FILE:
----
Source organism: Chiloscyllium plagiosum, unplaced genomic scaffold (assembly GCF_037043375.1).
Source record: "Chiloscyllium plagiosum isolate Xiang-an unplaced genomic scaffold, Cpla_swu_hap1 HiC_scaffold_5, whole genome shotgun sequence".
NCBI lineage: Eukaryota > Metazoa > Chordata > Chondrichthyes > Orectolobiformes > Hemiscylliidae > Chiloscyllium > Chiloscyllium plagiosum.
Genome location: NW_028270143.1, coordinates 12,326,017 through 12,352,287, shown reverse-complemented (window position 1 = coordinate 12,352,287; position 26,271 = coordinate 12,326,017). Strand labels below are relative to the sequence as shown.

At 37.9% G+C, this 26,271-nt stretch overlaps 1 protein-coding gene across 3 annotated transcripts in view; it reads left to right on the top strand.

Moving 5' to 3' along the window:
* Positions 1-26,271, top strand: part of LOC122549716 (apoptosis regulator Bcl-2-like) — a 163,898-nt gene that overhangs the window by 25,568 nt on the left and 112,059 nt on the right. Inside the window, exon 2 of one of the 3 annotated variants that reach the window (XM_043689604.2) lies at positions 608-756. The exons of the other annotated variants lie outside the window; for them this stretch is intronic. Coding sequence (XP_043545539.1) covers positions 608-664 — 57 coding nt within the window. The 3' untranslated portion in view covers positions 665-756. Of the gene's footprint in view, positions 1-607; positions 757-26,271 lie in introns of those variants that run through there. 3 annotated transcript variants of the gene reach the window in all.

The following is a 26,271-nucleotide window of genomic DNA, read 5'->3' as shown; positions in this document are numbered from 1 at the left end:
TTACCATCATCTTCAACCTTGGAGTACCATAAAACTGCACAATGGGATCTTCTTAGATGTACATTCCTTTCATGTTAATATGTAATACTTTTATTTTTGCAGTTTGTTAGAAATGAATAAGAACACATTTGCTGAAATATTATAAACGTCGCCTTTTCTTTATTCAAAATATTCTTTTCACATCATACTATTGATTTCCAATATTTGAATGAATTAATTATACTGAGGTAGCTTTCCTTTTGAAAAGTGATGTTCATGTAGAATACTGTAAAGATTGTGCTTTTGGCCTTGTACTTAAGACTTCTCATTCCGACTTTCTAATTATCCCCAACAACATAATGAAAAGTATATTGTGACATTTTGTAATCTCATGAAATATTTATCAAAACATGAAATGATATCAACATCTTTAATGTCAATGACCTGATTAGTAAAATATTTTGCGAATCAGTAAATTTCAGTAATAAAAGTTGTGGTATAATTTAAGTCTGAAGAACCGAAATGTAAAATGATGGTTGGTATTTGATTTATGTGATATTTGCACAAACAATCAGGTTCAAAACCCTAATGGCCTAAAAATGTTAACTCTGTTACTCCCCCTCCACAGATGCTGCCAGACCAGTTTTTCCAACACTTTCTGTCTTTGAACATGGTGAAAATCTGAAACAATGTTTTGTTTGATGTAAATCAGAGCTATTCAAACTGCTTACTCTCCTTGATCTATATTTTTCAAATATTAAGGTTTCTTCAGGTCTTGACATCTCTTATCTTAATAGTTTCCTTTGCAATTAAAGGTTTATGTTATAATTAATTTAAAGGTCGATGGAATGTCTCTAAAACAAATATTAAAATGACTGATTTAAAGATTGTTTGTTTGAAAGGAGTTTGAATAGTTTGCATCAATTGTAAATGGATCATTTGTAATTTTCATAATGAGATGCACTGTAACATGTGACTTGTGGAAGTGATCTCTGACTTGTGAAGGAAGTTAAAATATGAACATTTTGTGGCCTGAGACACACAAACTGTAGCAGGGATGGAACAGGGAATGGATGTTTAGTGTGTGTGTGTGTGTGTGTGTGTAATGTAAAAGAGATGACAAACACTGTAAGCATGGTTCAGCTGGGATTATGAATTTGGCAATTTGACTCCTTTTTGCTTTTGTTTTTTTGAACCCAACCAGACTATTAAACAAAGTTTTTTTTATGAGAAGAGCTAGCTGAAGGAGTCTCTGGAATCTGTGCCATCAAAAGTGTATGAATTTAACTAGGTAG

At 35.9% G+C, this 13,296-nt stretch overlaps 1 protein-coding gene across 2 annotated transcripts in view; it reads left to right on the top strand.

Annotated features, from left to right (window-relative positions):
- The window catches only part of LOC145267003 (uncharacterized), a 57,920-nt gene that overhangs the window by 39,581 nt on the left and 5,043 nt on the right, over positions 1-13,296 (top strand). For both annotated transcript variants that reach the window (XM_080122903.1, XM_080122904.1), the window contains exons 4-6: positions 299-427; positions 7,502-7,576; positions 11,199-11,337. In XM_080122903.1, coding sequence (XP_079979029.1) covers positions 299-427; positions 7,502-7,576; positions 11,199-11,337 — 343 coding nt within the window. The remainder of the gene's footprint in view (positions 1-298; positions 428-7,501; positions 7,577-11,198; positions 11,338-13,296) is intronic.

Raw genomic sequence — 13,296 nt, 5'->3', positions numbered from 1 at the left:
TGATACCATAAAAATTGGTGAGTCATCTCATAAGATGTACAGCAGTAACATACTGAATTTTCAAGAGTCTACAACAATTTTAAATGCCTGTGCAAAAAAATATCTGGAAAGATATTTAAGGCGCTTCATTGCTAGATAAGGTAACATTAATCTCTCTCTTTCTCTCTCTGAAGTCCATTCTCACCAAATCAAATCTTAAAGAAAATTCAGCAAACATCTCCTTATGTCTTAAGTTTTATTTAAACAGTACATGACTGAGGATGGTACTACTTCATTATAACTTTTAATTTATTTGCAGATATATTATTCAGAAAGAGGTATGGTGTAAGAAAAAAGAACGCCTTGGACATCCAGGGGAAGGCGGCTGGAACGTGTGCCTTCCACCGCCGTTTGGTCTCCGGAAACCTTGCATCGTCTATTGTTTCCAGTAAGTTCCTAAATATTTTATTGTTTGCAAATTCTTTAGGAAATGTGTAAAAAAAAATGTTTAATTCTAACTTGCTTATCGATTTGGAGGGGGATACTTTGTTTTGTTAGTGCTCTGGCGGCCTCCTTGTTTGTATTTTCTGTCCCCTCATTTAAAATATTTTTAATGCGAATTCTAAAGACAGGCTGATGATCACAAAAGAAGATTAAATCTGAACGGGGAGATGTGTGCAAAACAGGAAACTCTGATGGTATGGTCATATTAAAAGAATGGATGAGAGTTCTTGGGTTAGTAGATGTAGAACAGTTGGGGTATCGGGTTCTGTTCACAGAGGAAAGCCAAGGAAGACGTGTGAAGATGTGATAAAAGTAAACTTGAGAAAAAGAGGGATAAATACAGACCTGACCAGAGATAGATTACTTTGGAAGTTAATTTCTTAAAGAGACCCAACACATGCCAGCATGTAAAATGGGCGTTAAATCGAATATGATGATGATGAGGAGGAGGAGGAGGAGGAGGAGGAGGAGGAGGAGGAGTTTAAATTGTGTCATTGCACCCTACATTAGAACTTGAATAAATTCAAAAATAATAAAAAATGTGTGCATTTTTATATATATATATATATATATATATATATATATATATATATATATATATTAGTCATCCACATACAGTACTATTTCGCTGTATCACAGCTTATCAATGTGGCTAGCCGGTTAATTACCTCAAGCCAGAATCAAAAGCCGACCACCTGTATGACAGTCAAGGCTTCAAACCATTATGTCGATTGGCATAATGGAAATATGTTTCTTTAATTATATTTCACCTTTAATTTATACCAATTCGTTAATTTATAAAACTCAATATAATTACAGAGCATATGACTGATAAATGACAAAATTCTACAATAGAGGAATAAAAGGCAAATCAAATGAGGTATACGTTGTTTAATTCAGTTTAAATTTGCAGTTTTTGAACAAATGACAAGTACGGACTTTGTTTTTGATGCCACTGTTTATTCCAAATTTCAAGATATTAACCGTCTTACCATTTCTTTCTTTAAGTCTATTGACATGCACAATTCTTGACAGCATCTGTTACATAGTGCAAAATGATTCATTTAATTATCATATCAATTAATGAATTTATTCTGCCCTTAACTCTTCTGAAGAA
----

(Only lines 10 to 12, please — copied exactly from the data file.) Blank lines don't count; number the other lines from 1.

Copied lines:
At 35.9% G+C, this 13,296-nt stretch overlaps 1 protein-coding gene across 2 annotated transcripts in view; it reads left to right on the top strand.

Annotated features, from left to right (window-relative positions):
- The window catches only part of LOC145267003 (uncharacterized), a 57,920-nt gene that overhangs the window by 39,581 nt on the left and 5,043 nt on the right, over positions 1-13,296 (top strand). For both annotated transcript variants that reach the window (XM_080122903.1, XM_080122904.1), the window contains exons 4-6: positions 299-427; positions 7,502-7,576; positions 11,199-11,337. In XM_080122903.1, coding sequence (XP_079979029.1) covers positions 299-427; positions 7,502-7,576; positions 11,199-11,337 — 343 coding nt within the window. The remainder of the gene's footprint in view (positions 1-298; positions 428-7,501; positions 7,577-11,198; positions 11,338-13,296) is intronic.